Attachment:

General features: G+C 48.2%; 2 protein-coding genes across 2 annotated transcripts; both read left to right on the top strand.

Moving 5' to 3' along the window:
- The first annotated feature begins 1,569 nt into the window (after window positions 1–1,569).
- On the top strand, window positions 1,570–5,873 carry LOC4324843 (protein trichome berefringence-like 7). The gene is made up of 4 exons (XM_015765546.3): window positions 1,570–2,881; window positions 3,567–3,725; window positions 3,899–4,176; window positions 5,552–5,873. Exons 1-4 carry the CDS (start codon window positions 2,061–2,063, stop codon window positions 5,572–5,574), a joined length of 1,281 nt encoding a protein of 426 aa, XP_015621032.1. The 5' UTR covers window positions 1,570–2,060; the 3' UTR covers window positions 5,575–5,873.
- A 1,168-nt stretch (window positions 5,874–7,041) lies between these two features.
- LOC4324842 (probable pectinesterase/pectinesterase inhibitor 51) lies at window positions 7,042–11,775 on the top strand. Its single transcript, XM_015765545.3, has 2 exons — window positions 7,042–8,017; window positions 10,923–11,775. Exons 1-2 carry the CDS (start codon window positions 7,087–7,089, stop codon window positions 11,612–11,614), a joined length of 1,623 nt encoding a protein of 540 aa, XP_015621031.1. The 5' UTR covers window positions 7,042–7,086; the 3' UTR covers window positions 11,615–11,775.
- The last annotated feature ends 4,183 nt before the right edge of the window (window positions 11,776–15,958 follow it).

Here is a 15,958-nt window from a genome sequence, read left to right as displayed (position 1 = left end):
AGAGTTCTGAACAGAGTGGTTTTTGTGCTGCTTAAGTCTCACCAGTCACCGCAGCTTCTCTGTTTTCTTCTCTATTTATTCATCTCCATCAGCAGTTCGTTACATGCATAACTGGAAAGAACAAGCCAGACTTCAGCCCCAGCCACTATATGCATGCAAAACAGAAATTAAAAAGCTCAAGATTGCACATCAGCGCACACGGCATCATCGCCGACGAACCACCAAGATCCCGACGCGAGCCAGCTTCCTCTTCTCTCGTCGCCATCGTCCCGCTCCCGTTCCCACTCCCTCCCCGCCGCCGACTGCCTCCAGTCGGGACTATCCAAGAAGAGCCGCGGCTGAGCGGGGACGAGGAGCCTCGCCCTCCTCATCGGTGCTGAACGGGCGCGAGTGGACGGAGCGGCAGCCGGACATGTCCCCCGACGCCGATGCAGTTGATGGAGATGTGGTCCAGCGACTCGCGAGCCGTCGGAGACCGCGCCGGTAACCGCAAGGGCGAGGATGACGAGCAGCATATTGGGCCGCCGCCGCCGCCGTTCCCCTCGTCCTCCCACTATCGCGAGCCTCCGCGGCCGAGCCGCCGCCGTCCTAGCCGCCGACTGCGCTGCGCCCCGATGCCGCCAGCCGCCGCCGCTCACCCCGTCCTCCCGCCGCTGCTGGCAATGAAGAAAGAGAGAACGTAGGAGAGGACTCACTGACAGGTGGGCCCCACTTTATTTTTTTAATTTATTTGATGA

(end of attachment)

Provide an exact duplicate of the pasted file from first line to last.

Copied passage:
General features: G+C 48.2%; 2 protein-coding genes across 2 annotated transcripts; both read left to right on the top strand.

Moving 5' to 3' along the window:
- The first annotated feature begins 1,569 nt into the window (after window positions 1–1,569).
- On the top strand, window positions 1,570–5,873 carry LOC4324843 (protein trichome berefringence-like 7). The gene is made up of 4 exons (XM_015765546.3): window positions 1,570–2,881; window positions 3,567–3,725; window positions 3,899–4,176; window positions 5,552–5,873. Exons 1-4 carry the CDS (start codon window positions 2,061–2,063, stop codon window positions 5,572–5,574), a joined length of 1,281 nt encoding a protein of 426 aa, XP_015621032.1. The 5' UTR covers window positions 1,570–2,060; the 3' UTR covers window positions 5,575–5,873.
- A 1,168-nt stretch (window positions 5,874–7,041) lies between these two features.
- LOC4324842 (probable pectinesterase/pectinesterase inhibitor 51) lies at window positions 7,042–11,775 on the top strand. Its single transcript, XM_015765545.3, has 2 exons — window positions 7,042–8,017; window positions 10,923–11,775. Exons 1-2 carry the CDS (start codon window positions 7,087–7,089, stop codon window positions 11,612–11,614), a joined length of 1,623 nt encoding a protein of 540 aa, XP_015621031.1. The 5' UTR covers window positions 7,042–7,086; the 3' UTR covers window positions 11,615–11,775.
- The last annotated feature ends 4,183 nt before the right edge of the window (window positions 11,776–15,958 follow it).

Here is a 15,958-nt window from a genome sequence, read left to right as displayed (position 1 = left end):
AGAGTTCTGAACAGAGTGGTTTTTGTGCTGCTTAAGTCTCACCAGTCACCGCAGCTTCTCTGTTTTCTTCTCTATTTATTCATCTCCATCAGCAGTTCGTTACATGCATAACTGGAAAGAACAAGCCAGACTTCAGCCCCAGCCACTATATGCATGCAAAACAGAAATTAAAAAGCTCAAGATTGCACATCAGCGCACACGGCATCATCGCCGACGAACCACCAAGATCCCGACGCGAGCCAGCTTCCTCTTCTCTCGTCGCCATCGTCCCGCTCCCGTTCCCACTCCCTCCCCGCCGCCGACTGCCTCCAGTCGGGACTATCCAAGAAGAGCCGCGGCTGAGCGGGGACGAGGAGCCTCGCCCTCCTCATCGGTGCTGAACGGGCGCGAGTGGACGGAGCGGCAGCCGGACATGTCCCCCGACGCCGATGCAGTTGATGGAGATGTGGTCCAGCGACTCGCGAGCCGTCGGAGACCGCGCCGGTAACCGCAAGGGCGAGGATGACGAGCAGCATATTGGGCCGCCGCCGCCGCCGTTCCCCTCGTCCTCCCACTATCGCGAGCCTCCGCGGCCGAGCCGCCGCCGTCCTAGCCGCCGACTGCGCTGCGCCCCGATGCCGCCAGCCGCCGCCGCTCACCCCGTCCTCCCGCCGCTGCTGGCAATGAAGAAAGAGAGAACGTAGGAGAGGACTCACTGACAGGTGGGCCCCACTTTATTTTTTTAATTTATTTGATGA